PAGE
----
With the sale of Epicor Software to Clayton, Dubilier & Rice, KKR is set to realize an IRR north of 25 percent after its four-year-hold, sources familiar with the deal told PE Hub.
KKR declined to comment on the financial returns.
KKR on Sunday announced its sale of Epicor, which provides enterprise resource planning software to companies across the manufacturing, distribution, retail and services industries. The deal was valued at $4.7 billion.
PE Hub first reported that Epicor was back on the block last month.
KKR initially invested in Epicor in July 2016, buying the company from Apax Partners for $3.3 billion including debt, the sources said.
Under KKR’s ownership and with assistance from KKR’s internal operational team Capstone, Epicor grew its cloud product offerings and cloud bookings, as well as recruited its senior leadership team, John Park, a partner at KKR and head of the firm’s tech team in Americas, told PE Hub.
Park, who is also a chairman of the Epicor board, said the company had only one cloud product platform for its manufacturing vertical when KKR backed it in 2016, but that it had since grown to offering separate cloud platforms for its three key verticals: manufacturing, distribution and retail.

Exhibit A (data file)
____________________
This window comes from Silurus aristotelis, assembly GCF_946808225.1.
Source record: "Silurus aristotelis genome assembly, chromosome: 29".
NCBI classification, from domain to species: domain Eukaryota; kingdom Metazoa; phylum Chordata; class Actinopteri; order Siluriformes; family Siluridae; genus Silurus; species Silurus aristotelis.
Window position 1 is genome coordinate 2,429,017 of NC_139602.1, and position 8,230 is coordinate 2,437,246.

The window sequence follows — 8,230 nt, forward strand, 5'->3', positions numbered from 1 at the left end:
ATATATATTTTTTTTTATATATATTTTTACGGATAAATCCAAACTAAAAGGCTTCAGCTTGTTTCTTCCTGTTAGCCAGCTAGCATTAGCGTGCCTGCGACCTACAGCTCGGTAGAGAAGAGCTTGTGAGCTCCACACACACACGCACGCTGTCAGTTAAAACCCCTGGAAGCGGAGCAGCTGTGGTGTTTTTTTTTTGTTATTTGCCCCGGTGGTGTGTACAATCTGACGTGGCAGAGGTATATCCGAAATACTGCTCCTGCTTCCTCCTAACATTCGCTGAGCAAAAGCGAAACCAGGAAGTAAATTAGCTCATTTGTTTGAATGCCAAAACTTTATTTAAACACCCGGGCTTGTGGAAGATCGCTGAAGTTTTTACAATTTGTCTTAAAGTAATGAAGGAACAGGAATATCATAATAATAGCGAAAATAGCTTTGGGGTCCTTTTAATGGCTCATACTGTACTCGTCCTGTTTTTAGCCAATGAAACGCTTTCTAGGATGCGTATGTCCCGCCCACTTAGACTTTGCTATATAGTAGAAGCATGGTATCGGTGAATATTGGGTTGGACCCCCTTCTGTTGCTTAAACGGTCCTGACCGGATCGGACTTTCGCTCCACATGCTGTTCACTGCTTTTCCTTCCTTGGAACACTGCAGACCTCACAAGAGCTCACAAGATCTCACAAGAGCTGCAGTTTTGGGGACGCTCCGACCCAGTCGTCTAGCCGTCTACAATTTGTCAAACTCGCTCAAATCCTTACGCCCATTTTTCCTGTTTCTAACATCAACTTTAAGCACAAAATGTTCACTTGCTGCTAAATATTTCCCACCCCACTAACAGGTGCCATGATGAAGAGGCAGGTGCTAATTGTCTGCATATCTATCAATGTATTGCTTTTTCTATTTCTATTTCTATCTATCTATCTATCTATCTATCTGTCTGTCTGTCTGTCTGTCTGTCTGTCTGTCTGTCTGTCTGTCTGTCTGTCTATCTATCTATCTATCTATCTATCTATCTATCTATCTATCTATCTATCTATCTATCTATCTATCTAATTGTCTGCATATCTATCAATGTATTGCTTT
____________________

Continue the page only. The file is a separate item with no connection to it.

“The company has really accelerated cloud bookings, with nearly half of bookings in the cloud compared to less than 10 percent when we first acquired the business,” he said.
Along the way, KKR also recruited an almost entirely new leadership team for Epicor, starting with CEO Steve Murphy, who joined the company in October 2017.
According to KKR, Epicor had its strongest EBITDA quarter in Q2 during the covid-19 crisis. The firm said Epicor was continuing to perform in the current quarter, thereby showing its resilience to the downturn.
Park told PE Hub that the deal with CD&R came shortly after KKR had extracted $610 million in a $2.8 dividend recap to its shareholders: “The strong cash generation of the company and favorable credit profile allowed KKR to recapitalize the business in June with the support of the firm’s capital markets business.”
Park noted that a portability debt feature provided KKR with complete control over the timing of an eventual exit.
He added that the investment was emblematic of where KKR has traditionally leaned in as an institution, in terms of identifying assets with complexity where it can add value to companies and bring the firm-wide resources to bear.
According to Park, KKR has invested more than $15 billion in technology since 2015.
Action item: Read PE Hub’s previous reporting on Epicor’s sale.